Minister promotes peace in UN speech

Updated: 2011-09-27 11:19

By Zhang Yuwei (China Daily)

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UNITED NATIONS - China will stay on the path of peace and development and seek mutual respect with other nations in international relations, said Chinese Foreign Minister Yang Jiechi at the annual United Nations General Debate in New York on Monday.

Yang started by welcoming South Sudan, a recent addition to the UN and the 193th member state. He said nations should seek common progress by having an open mind of creating "common ground while reserving differences".

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"We should respect the right of each country to pursue the development path of their choice, and respect diversity of civilizations," Yang said.

He urged the international community to continue its support to South and North Sudan and said China has encouraged both to "resolve dispute through peaceful negotiations".

"(China) will continue to work with the international community in pushing forward regional peace, stability and development," Yang said.

He said China fully supports Palestine's recent application for UN membership.

"China consistently supports the just cause of establishing an independent Palestinian state and supports Palestine's membership in the United Nations," Yang told the Assembly.

Yang added China backs "political negotiation" to achieve a two-state solution between the Palestine and Israel.

Palestinian President Mahmud Abbas submitted the application for UN statehood on Friday. The UN Security Council is expected to meet on Wednesday to decide whether to refer Palestine's membership bid to the admissions committee, a move objected by the United States and Israel. As one of the five permanent members of the council, the US is likely to veto the vote.

Yang said stability and development should go hand in hand. He also called for progress in talks between Israel and Syria and Lebanon to reach a "comprehensive, just and durable peace in the Middle East", and urged the international community to "handle the Syrian issue in a prudent way so as to prevent further turbulence in Syria and its repercussions on regional peace."

The US and some European nations have pushed to impose UN Security Council sanctions on Syria for its conflicts between the Syrian government security forces and anti-government protesters. But Russia and China, two of the five permanent members of the council, may veto the vote.

Yang said China hopes parties in Syria will "exercise restraint, avoid any form of violence or more bloodshed and conflict, and act quickly to ease tension."

US Secretary of State Hillary Clinton urged China to back strong UN action against Syria when she met with Yang Monday morning just before his speech, the French news agency AFP reported.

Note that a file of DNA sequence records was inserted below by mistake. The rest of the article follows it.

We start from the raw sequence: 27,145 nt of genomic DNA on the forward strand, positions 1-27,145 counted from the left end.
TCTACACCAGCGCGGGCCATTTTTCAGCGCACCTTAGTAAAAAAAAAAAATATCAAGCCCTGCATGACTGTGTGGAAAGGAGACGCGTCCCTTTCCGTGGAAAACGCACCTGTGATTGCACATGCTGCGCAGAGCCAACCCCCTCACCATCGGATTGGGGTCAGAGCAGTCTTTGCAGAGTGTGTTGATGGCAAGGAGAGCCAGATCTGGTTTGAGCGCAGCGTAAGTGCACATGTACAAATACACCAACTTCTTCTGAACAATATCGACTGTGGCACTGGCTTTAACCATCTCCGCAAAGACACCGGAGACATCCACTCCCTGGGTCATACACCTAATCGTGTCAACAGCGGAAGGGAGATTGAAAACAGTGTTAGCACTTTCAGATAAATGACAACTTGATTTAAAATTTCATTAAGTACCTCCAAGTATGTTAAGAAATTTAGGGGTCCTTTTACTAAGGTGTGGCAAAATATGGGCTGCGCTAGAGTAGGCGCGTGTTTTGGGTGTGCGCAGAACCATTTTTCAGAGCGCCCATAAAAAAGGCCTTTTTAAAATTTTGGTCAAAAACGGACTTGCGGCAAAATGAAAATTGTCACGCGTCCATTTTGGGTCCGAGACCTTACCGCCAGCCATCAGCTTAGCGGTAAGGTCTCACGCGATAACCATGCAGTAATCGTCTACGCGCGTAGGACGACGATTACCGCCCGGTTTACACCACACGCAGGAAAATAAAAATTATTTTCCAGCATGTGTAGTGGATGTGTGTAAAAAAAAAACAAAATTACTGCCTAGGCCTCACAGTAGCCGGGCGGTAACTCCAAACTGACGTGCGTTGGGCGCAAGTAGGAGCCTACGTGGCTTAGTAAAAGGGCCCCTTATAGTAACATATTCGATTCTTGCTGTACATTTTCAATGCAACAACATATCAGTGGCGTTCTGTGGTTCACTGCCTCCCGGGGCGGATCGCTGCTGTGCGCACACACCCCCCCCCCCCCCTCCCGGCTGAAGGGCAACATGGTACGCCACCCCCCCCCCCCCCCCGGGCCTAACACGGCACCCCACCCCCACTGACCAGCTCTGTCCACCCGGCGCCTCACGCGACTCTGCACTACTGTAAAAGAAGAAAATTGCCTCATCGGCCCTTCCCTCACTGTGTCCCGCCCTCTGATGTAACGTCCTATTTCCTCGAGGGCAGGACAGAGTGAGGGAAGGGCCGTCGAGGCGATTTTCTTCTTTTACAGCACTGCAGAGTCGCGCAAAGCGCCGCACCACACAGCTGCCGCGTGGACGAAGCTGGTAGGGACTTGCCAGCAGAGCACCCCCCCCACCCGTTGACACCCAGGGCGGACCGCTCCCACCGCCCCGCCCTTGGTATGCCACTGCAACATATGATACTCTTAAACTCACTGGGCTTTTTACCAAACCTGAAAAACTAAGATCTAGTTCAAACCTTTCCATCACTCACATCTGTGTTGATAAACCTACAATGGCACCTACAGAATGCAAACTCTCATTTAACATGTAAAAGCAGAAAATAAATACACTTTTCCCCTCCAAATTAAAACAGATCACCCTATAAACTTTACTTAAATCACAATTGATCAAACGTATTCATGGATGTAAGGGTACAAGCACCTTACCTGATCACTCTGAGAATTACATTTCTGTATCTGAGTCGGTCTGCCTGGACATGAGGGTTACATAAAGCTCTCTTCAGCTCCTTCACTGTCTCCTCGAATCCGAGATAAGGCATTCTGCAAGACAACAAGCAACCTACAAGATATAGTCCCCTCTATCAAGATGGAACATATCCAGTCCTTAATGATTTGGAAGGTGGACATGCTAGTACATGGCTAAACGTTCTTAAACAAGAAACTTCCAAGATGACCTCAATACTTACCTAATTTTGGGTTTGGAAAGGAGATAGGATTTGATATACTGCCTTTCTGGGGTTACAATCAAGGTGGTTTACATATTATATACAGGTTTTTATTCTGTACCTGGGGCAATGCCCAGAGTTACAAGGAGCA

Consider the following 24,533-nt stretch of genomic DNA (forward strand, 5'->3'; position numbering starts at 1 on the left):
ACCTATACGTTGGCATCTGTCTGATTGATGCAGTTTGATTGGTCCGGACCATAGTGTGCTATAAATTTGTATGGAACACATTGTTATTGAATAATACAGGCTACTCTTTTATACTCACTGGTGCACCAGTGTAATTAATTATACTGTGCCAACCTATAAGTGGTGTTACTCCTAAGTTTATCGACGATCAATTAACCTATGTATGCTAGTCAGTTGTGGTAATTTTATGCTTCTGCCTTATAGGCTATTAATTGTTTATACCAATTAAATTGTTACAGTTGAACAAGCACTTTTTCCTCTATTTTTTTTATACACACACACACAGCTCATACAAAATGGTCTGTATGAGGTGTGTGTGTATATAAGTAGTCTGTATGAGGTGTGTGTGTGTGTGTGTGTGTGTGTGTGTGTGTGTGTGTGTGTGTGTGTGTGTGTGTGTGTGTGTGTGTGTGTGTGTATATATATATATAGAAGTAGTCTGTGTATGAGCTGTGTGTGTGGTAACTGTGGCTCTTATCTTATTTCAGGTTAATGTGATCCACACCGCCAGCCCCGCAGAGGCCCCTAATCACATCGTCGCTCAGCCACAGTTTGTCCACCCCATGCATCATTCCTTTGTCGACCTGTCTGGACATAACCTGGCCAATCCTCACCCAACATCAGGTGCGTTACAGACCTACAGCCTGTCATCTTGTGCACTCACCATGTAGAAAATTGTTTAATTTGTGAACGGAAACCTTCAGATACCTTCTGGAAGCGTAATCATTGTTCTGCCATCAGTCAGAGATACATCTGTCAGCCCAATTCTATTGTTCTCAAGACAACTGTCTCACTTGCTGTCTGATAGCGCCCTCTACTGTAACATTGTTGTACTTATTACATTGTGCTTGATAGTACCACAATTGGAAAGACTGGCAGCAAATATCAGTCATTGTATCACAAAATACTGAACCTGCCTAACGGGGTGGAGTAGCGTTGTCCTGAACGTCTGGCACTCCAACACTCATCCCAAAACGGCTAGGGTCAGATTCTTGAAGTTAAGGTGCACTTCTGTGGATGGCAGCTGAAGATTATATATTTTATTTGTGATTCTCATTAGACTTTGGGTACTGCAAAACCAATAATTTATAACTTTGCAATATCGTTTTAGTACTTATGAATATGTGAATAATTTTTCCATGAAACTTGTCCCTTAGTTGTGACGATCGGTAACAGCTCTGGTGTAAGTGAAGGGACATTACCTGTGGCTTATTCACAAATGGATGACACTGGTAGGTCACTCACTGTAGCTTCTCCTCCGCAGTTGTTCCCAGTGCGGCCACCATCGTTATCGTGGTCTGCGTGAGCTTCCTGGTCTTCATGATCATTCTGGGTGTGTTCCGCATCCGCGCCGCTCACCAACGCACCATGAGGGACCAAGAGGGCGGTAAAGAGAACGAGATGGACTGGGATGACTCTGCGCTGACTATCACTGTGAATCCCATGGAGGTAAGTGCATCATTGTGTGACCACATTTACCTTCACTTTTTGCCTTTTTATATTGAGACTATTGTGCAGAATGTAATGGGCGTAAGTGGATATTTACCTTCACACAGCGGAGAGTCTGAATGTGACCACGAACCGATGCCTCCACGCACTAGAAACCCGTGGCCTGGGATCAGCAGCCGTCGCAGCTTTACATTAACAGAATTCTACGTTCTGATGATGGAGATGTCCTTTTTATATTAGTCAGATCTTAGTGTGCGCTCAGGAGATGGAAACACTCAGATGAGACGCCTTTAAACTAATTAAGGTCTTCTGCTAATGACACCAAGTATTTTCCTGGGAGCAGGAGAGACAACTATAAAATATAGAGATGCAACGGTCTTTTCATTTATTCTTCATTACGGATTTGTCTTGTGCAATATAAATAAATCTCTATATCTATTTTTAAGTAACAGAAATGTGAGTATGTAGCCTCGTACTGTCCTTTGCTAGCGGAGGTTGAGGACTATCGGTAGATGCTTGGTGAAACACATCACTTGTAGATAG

On Libya, Yang said China respects the choice of the Libyan people and recognizes the (opposition) National Transitional Council as the governing authorities and the representatives of its people. China supports the UN's role in helping Libya achieve peace and will continue to support the post-war rebuilding of Libya, Yang said.

On food security in Africa, Yang said China recently made a contribution of $70 million - including emergency grain aid to the Horn of Africa and a $16 million donation to the World Food Program to support famine-relief operations in Somalia. He said it is the largest amount of grain assistance in Chinese foreign aid since New China was founded in 1949.

On Saturday, Yang attended a ministerial mini-summit on humanitarian response to the Horn of Africa, an area that has been suffering from severe drought and famine.

Yang also stressed China's support to UN peacekeeping activities and China's increasing engagement in those in the past decade. China is currently the largest contributor of peacekeepers to the UN among the five permanent members of the Security Council, he said.

Stressing that the Six-Party Talks is a constructive way to resolve the nuclear issue on the Korean Peninsula, Yang said China supports the recent dialogues between the US, Democratic People's Republic of Korea (DPRK) and the Republic of Korea (ROK), and China calls for an early resumption of the Six-Party talks.

Commenting on Yang's speech, John Feffer, co-director of Foreign Policy In Focus at the Institute for Policy Studies in Washington, said China has been more engaged in international issues to ensure regional and international security and that helps China's self-interest and "increasingly China's self-interest is global in scope".

"China has been concerned about the Middle East for some time, largely because it depends so much on energy from that region. More recently, however, China has become more diplomatically engaged. Beijing's support for Palestinian statehood will likely boost its image in the region," Feffer said.

Feffer said China is also a cautious player.

"Cautioning prudence on Syria just as it abstained from approving the no-fly zone for Libya earlier this year. Like most big powers, China values stability above all else," he added.

"It doesn't want political or military turmoil to threaten its energy imports or its overseas investments. When it first emerged as an economic superpower, China focused on exerting its influence bilaterally," Feffer said.

Yang made the speech while attending the 66th UN General Assembly where he had a series of bilateral and multilateral meetings. The annual gathering brings together heads of state and government from 193 UN member states.

On the sidelines of UNGA, Yang also attended the global counterterrorism forum, co-chaired by the US and Turkey, where he stressed China, as one of the 30 founding members of the forum, is committed to playing an active part in global anti-terrorism.

China Daily